By Charlie Fletcher

Illustrated by Unknown

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Now that George Chapman has upset the fragile truce between the warring statues of London, he has been drawn into a war that will test his mettle. He and Edie, a glint who can see the past, may have succeeded in their quest to find the Stoneheart, but their journey is far from over.

Edie and the Gunner, a statue of a World War I soldier, have been captured by the Walker, and it’s up to George to save them. But first he must deal with the three strange veins, made of marble, bronze and stone, that have begun to grow out of his hand and curl around his wrist. Legend has it that unless he successfully completes three challenges, the veins will continue up his forearm, and eventually pierce through his heart.

As George struggles to find the strength within to face the choice he has made, to take the Hard Way, he is determined to use his power for good-even as others wish to harness it for its great potential for evil.


Text copyright © 2007 by Charlie Fletcher
Cover design by Alexander Garkusha
Cover illustration © 2008 by Steve Stone
Excerpt from Silvertongue © 2008 by Charlie Fletcher

First published in the U.K. by Hodder Children’s Books

All rights reserved. Published by Disney • Hyperion Books, an imprint of Disney Book Group. No part of this book may be reproduced or transmitted in any form or by any means, electronic of mechanical, including photocopying, recording, or by any information storage and retrieval system, without written permission from the publisher. For information, address Hyperion, 125 West End Avenue, New York, New York 10023.

ISBN: 978-1-4231-3801-3


With all my love and thanks to Domenica, without whom none of this would be possible or nearly as much fun

Wounds are for the desperate, blows are for the strong.

Balm and oil for weary hearts all cut and bruised with wrong.

I forgive thy treason—I redeem thy fall—

For Iron—Cold Iron—must be master of men all!

“Cold Iron”

—Rudyard Kipling


Sticks and Stones

Edie and George hurried away from Cannon Street, happy to leave the London Stone behind them. They were both shocked and footsore, and because both kept their eyes on the hard road in front of them, neither noticed the leaden cloudscape darkening the sky above, or indeed anything that was happening overhead.

Which was a shame. Because what was above was definitely noticing them.

The stone gargoyle on the roof didn’t have to look up to see the storm clouds. It felt the rain even before it started to fall as a kind of itchy premonition right in the middle of its back, high between the spiked shoulder blades, in a place it couldn’t have scratched even if it had had normal arms instead of the talon and wing arrangement its sculptor had given it. Feeling rain coming was part of what it was. When rain came, it normally had a job to do, spouting water on the roof of St. Pancras Station, a mile or so to the north. This was not that roof. On this roof it was hiding and watching.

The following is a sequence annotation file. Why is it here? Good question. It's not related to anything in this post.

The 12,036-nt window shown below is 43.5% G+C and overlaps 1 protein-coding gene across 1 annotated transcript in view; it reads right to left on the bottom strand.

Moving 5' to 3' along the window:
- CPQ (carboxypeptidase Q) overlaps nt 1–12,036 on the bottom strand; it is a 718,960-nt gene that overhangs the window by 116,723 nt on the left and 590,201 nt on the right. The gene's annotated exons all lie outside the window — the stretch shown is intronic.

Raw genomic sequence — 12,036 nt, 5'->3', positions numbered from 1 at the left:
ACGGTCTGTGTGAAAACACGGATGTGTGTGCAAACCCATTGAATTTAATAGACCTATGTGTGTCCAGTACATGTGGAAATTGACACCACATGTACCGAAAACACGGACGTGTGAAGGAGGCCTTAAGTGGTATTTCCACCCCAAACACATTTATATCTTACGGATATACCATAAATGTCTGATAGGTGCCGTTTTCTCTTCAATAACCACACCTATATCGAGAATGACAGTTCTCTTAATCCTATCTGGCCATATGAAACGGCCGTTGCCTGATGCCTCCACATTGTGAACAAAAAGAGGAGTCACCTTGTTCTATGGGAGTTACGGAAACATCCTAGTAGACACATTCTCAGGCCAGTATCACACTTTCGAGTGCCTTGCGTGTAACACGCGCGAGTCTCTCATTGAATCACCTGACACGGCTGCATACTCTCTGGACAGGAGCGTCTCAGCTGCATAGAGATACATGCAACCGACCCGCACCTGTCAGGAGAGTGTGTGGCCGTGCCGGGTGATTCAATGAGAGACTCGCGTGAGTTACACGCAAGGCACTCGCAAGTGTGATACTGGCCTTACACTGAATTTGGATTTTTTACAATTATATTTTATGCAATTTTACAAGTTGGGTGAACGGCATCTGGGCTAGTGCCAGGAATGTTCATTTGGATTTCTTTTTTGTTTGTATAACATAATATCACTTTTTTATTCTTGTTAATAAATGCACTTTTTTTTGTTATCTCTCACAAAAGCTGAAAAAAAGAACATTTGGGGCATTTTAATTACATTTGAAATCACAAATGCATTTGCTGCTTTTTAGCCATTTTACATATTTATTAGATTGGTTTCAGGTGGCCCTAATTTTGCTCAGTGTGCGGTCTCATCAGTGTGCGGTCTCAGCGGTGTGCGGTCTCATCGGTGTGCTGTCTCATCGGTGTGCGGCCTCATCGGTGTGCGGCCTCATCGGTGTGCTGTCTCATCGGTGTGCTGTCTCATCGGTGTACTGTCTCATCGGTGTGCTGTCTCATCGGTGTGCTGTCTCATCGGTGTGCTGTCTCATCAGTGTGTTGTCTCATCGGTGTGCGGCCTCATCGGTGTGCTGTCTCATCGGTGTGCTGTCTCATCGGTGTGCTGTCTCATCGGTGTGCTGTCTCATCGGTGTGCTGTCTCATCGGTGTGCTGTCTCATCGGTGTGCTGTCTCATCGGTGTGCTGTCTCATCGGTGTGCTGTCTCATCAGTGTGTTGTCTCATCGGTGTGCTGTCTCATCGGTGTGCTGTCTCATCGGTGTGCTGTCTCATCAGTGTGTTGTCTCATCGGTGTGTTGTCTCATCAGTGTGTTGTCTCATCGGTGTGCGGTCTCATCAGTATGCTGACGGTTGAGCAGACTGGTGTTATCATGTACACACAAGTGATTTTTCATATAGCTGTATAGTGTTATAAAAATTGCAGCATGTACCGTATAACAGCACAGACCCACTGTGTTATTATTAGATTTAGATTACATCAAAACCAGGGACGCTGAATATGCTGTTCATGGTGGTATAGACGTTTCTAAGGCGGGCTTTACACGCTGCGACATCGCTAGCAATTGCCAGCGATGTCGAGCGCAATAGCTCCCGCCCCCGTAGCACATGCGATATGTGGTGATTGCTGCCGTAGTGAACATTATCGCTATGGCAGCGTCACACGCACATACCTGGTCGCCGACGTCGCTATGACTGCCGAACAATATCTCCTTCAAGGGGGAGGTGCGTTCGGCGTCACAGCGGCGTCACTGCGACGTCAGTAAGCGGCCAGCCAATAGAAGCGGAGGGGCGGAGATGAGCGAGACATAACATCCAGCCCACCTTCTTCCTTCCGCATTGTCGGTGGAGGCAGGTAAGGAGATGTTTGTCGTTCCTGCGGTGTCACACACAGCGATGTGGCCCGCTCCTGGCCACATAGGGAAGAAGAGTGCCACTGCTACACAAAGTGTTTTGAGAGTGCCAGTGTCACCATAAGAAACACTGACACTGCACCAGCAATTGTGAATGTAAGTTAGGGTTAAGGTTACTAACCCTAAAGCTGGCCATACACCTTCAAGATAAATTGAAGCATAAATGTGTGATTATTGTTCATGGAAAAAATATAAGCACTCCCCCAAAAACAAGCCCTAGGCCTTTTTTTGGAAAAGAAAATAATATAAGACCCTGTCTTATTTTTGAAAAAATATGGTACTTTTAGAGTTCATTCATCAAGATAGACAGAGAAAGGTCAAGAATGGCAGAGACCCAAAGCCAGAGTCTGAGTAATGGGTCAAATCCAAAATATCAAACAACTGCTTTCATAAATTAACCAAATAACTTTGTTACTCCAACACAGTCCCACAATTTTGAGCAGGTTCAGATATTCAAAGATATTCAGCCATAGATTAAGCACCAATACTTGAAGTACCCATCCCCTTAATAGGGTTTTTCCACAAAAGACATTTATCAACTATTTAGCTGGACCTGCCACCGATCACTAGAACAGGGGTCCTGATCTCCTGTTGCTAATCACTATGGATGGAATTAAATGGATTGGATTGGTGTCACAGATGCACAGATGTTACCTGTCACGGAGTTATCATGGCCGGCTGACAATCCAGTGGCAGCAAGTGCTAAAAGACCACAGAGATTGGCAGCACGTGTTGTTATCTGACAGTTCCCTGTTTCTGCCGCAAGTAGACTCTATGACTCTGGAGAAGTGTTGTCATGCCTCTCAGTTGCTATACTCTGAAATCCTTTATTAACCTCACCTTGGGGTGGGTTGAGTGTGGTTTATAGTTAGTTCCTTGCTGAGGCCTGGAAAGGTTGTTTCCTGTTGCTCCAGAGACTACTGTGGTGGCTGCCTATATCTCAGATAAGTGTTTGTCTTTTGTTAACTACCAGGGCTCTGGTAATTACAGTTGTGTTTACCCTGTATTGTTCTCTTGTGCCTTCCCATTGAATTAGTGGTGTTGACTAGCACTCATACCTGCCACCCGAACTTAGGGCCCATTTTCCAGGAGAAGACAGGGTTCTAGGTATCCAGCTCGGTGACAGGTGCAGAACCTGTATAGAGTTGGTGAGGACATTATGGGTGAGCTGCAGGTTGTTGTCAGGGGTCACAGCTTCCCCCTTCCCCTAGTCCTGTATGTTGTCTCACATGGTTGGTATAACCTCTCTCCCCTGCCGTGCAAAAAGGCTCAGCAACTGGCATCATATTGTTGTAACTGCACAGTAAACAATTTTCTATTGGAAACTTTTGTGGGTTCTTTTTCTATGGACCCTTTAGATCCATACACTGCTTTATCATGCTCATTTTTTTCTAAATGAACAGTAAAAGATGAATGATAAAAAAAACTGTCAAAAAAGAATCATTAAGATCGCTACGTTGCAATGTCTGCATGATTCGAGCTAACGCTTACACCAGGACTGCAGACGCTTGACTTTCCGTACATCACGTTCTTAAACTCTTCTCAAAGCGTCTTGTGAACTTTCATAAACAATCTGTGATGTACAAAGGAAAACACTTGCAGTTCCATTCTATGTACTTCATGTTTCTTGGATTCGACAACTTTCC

It was hiding because it was in the grip of a new and dangerous sensation: it was feeling curiosity. It bared its savagely curved fangs and stretched its head over the gutter to scan the street beneath. For the first time in its existence, it knew that it had something more important to do than respond to the raindrops now inbound at twenty miles per hour from the clouds above.

The gargoyle was far more interested in the boy and girl walking along on the pavement below. And as they moved west along the street, it stalked the parapet, keeping down, batlike wings folded behind it, stony tendons quivering in anticipation—ready to pounce.

At first glance, George and Edie looked like any tired kids after a day at school, heading back to secure, reasonably normal homes where hot teas waited and a long day would come to a happy ending.

But at a second, closer look, it was clear that these children belonged to quite a different story.

Look deeper and you could see the marks of that story all over them.

George seemed about thirteen, shoulders starting to fill out, bones beginning to lengthen into early maturity, muscles stretching to keep up with the growth spurt. His hair was unkempt and just long enough for him to have to keep sweeping it untidily behind his ears. His school blazer was torn at the shoulder and all scuffed up, as if he’d been rolling on a very dirty floor. His knee flashed white through a tear in his dark trousers as he walked, and a smudge of dirt smeared along the upper curve of his left cheekbone. The disheveled look was, however, at odds with the steady and determined set to his eyes.

The look in Edie’s eyes was different. She was walking with her head bent down, a long swath of dark hair keeping them in shadow. But in the glimpses of them that George was occasionally getting, he could see that they were troubled, and he could also see that whatever her eyes were seeing wasn’t only what was actually in front of her. Her normally pale skin was even whiter, as if all the blood had drained from it, stretched taut with exhaustion. She tripped on a curb, and only his hand whipping out to catch her stopped her from hitting the ground.

“Edie!” he said, “Watch where you’re going!”

He saw himself swimming into focus in her eyes as she returned from wherever she had been.

“You ever think you’re cursed, George?” she asked abruptly.

George took a second to absorb what she was saying, and why. “You think you’re cursed?”